Siberian huskies, with their strong working instincts, become extremely excited when going for walks, during play, when greeting their owners and when socializing with other dogs. He'll pull against his leash and may exhibit other unwanted behavior such as jumping. Training and special equipment will control this.
Observe your pet and make a list of the things that cause his excitement. These typically include such routine events as being taken for a walk, greeting people as they come home and meeting other dogs. It’s best to start training when your Siberian husky is a puppy. Early training, delivered correctly, should give your husky a lifetime foundation of good manners. You can train older dogs, but you’ll need to correct bad habits as well as show the dog the correct behavior.
Make a list of the body language and behavior that precedes displays of overexcitement. Siberian huskies are known to give a distinctive yodel-like howl to display their excitement. By familiarizing yourself with the precursors to bursts of excitable behavior, you will be well-placed to control it before it gets out of hand. These dogs can weigh up to 65 pounds when fully grown, so its best to act before they become too animated.
Leash your dog. Give enough slack so he can explore and wander relatively freely, but ensure that you have control over his movements at all times.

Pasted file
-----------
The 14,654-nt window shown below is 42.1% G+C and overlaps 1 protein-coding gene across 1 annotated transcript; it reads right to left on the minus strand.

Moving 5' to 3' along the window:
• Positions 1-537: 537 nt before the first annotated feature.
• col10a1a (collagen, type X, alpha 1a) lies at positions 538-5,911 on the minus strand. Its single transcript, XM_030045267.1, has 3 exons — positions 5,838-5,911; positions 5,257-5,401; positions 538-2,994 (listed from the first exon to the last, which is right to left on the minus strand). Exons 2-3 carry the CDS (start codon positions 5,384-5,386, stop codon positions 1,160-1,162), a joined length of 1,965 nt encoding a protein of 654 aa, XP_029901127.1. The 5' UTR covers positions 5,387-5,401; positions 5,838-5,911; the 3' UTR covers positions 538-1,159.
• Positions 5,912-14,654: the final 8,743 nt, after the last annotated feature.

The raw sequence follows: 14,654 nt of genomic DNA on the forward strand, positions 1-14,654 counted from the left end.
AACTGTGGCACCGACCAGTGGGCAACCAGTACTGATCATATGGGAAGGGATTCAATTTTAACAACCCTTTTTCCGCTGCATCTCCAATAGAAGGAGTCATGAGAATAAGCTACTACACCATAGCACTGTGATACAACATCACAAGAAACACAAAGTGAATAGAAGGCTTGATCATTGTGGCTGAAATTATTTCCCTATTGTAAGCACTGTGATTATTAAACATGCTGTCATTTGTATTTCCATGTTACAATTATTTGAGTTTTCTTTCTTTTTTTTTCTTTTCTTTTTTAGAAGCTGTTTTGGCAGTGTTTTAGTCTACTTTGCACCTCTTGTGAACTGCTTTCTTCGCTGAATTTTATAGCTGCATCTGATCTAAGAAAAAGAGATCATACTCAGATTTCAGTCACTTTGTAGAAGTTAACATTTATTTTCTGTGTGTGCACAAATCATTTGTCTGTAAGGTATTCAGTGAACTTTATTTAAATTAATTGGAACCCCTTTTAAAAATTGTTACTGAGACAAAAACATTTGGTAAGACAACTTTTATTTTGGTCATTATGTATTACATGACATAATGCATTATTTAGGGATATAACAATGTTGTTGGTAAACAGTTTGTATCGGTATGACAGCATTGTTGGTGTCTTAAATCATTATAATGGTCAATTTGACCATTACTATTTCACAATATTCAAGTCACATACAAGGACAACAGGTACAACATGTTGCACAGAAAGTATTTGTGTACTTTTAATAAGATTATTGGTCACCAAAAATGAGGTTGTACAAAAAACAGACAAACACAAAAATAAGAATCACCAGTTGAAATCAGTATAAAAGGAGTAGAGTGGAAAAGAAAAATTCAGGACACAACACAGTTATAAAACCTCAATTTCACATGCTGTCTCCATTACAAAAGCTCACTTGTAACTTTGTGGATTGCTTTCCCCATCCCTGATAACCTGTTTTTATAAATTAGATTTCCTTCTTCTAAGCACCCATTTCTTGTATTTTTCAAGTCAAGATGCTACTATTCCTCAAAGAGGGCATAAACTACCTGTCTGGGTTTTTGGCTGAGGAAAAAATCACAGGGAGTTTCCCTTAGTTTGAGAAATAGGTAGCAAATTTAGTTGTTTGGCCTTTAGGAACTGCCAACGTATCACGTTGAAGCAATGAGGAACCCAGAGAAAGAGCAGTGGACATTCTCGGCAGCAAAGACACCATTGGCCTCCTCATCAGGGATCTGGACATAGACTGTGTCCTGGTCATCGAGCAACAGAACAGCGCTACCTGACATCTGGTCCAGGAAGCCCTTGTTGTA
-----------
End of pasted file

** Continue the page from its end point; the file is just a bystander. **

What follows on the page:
Give verbal praise to the dog while he is calm. Say “good boy” in a soothing voice. This praise enriches his environment. By instilling a praise environment, you can use removal of praise to discourage unwanted behavior, eliminating the need to scold or punish the dog.
Expose the dog to his excitement triggers; for example, have a friend ring the doorbell, or introduce your dog to other dogs. Huskies are pack-oriented and typically become super-excited when in a group.
Remove the verbal praise and walk your dog away as soon as his excitement becomes too great. This demonstrates to him that overexcitement has a negative outcome. By walking him away, you demonstrate leadership. Being pack-oriented dogs, huskies naturally look for a leader.
Give verbal praise and a food treat the moment the dog becomes calm and passive. This teaches him that behaving this way has a positive outcome. Over time, he’ll learn that the quickest way to receiving positive stimuli is to behave calmly when confronted with excitement triggers.
Fit a no-pull harness over the dog’s head so it rests comfortably against his chest. These are particularly useful when controlling adult huskies.
Walk your husky around the yard. As soon as he begins to pull, issue a corrective command, such as “heel.” The no-pull harness is designed to distribute the dog’s own force to his shoulder and chest when he pulls, forcing him to turn to the side. Your corrective command, combined with having his movement controlled by the harness, will eventually teach him to favor calm, relaxed walking over excitable straining and pulling.
Verbally praise the dog and issue a food treat as soon as he falls back in line.
Simon Foden has been a freelance writer and editor since 1999. He began his writing career after graduating with a Bachelors of Arts degree in music from Salford University. He has contributed to and written for various magazines including "K9 Magazine" and "Pet Friendly Magazine." He has also written for Dogmagazine.net.